“Do you ever catch people trying to cheat?” As a croupier, I was asked that question every night, on my way home from work. After flagging a cab at four in the morning, the driver would ask if I’d had a good night out. When I told him I’d just finished work in a casino, it was fifty-fifty whether he’d ask me the most I’d ever seen someone win - or whether I’d seen anyone trying to cheat.


Actually, punters (gamblers) cheated constantly. Asking a dealer if they’ve ever seen a casino player cheating, is like asking a receptionist if they ever answer the phone. It’s like asking a barista if they’ve ever made a latte, or asking a builder if they ever work with bricks. Casino punters cheat – that’s what they do. And the anticlimactic truth is, catching someone at it really isn’t a big deal. Urban legend has it that cheating punters are taken round the back and given a kicking by security

I worked in London’s top Mayfair casinos, where punters are worth millions, so we definitely didn’t want their blood on our carpets – and nor did we want to lose their custom. Outside Mayfair, in London casinos with lower table minimums, the attitude wasn’t as lenient. My friend Tim explains, “if punters cheated, they’d get barred immediately. We had a manager who hated all the punters and he just went round barring people, left, right and centre: “YOU - GET OUT NOW!”” However, in Mayfair casinos, “You pretty much have to kill someone to get barred – and even then, it depends who it is!”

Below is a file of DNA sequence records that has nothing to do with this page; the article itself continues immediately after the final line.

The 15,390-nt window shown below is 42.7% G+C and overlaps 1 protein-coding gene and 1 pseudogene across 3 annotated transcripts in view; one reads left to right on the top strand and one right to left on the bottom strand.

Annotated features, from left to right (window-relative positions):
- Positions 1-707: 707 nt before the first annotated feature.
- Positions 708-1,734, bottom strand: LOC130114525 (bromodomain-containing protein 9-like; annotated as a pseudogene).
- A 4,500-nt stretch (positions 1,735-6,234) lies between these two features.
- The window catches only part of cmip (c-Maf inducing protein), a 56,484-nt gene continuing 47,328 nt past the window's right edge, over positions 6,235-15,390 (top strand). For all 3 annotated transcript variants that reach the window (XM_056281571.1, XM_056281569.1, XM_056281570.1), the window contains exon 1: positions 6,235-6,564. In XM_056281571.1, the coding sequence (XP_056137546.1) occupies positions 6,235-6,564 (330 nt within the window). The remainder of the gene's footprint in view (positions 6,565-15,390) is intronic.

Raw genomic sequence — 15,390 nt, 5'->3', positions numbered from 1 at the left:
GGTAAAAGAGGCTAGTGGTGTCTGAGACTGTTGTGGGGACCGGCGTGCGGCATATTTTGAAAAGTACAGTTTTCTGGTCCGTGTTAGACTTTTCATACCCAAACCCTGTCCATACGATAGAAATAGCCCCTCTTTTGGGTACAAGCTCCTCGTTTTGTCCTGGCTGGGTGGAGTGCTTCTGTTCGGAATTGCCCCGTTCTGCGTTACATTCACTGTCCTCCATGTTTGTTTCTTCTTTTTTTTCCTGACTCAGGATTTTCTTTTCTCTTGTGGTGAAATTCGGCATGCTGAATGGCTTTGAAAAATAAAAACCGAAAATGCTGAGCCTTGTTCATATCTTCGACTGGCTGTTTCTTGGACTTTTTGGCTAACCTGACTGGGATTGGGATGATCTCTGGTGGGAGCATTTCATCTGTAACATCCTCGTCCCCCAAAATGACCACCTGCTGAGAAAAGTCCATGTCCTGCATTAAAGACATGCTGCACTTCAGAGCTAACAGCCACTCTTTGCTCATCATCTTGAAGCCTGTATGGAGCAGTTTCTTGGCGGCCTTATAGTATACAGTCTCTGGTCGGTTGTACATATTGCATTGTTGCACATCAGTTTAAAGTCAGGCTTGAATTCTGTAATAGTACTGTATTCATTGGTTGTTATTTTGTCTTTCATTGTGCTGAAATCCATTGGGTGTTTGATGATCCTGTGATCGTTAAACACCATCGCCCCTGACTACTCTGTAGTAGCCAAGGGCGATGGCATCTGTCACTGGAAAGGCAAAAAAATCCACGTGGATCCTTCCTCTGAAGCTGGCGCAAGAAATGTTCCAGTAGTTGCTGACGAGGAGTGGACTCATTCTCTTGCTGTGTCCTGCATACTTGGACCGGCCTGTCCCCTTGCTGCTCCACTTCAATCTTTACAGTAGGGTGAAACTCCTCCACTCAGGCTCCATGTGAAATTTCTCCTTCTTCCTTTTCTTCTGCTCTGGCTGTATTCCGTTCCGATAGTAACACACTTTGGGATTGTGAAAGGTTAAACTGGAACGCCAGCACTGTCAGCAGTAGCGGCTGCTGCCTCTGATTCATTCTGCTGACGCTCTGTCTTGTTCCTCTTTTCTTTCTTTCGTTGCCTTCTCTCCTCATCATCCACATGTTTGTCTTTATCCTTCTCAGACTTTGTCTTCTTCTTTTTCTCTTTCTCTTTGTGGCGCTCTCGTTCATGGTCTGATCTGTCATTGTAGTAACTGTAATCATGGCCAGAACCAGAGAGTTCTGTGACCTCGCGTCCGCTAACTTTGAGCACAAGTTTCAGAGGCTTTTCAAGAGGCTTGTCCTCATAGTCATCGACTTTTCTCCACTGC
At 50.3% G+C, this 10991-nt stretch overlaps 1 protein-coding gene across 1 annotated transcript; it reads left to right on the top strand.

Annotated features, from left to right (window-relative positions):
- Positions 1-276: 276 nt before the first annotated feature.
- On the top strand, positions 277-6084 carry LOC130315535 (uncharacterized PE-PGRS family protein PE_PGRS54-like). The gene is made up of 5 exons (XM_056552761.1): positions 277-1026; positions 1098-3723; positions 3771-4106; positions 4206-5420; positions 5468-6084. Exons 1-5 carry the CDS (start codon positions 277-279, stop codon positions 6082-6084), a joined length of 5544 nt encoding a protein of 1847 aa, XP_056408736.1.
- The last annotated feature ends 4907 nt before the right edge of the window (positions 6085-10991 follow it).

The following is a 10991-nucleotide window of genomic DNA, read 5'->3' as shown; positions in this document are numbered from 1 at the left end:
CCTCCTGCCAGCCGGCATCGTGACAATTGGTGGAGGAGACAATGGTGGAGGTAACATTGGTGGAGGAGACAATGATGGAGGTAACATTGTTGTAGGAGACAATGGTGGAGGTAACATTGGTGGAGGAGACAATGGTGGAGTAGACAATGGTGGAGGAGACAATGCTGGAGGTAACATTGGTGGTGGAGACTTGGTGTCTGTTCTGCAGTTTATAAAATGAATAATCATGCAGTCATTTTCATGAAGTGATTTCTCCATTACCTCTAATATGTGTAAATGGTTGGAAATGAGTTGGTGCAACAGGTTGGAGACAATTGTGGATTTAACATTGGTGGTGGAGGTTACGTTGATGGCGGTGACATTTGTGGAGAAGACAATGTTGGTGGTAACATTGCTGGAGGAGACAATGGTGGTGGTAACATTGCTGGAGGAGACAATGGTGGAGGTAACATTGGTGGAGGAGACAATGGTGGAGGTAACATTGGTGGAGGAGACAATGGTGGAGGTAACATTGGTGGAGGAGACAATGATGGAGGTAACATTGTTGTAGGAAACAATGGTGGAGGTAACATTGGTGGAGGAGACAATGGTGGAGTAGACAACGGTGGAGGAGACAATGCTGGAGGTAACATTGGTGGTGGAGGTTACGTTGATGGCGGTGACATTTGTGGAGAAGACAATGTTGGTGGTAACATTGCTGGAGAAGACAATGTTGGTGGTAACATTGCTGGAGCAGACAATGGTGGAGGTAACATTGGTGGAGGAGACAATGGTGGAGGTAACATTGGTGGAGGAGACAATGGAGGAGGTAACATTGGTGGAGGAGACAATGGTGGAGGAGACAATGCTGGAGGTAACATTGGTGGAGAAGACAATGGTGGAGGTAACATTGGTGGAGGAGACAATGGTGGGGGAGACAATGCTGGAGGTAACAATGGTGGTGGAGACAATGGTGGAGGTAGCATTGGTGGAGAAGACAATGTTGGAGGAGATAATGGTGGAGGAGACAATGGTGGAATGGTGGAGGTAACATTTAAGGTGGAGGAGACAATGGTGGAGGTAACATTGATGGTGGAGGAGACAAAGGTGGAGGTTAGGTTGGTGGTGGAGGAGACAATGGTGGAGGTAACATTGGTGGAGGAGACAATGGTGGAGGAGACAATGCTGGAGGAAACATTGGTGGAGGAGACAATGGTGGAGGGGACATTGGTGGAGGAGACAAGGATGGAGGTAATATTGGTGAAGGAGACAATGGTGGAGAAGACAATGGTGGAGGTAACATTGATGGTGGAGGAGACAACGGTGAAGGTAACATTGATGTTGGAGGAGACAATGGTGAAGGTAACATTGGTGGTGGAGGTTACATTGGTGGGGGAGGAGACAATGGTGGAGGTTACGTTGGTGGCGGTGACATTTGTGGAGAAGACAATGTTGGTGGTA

So Mayfair high rollers cheat with confidence – but not in the ways most people imagine. Marked cards, sleight of hand, and card counting tend to be the first things people think of when they imagine cheating - but in Mayfair, it isn’t as cunning or as complicated as this!

Here are the three ways I’ve most typically seen players cheat while playing roulette:

  1. Claiming they put down the "wrong chip"
  2. Claiming the chip is in the wrong place
  3. Claiming they would have bet


On one of my first shifts in one of Mayfair's casinos, I dealt roulette to a horrible old man who’d been punting there for decades. He was playing £5 chips on the outside bets and when I hit number one, I went to pay his bet on the first column. At this point he told me, “oh, I didn’t mean to put a £5 chip there, I meant to put a £100 chip there.” But he wasn’t just making conversation – he actually wanted me to pay him as if he’d bet £100. With odds of 2-1 for a column, this would mean paying him £200, instead of £10. Ridiculous, right? But that’s what I was told to pay him. The club’s tendency to indulge high rollers meant that this guy was given similar treatment, even though he was betting pocket money in comparison.


But don’t rock up to a casino in Mayfair and imagine they’ll throw money at you. This miserable old man had been coming in for longer than the management had been alive. He’d slipped through the membership net before computers were invented, and he’d spent every afternoon there ever since. That’s the sort of dedication you need to show before asking for upgrade on your payout!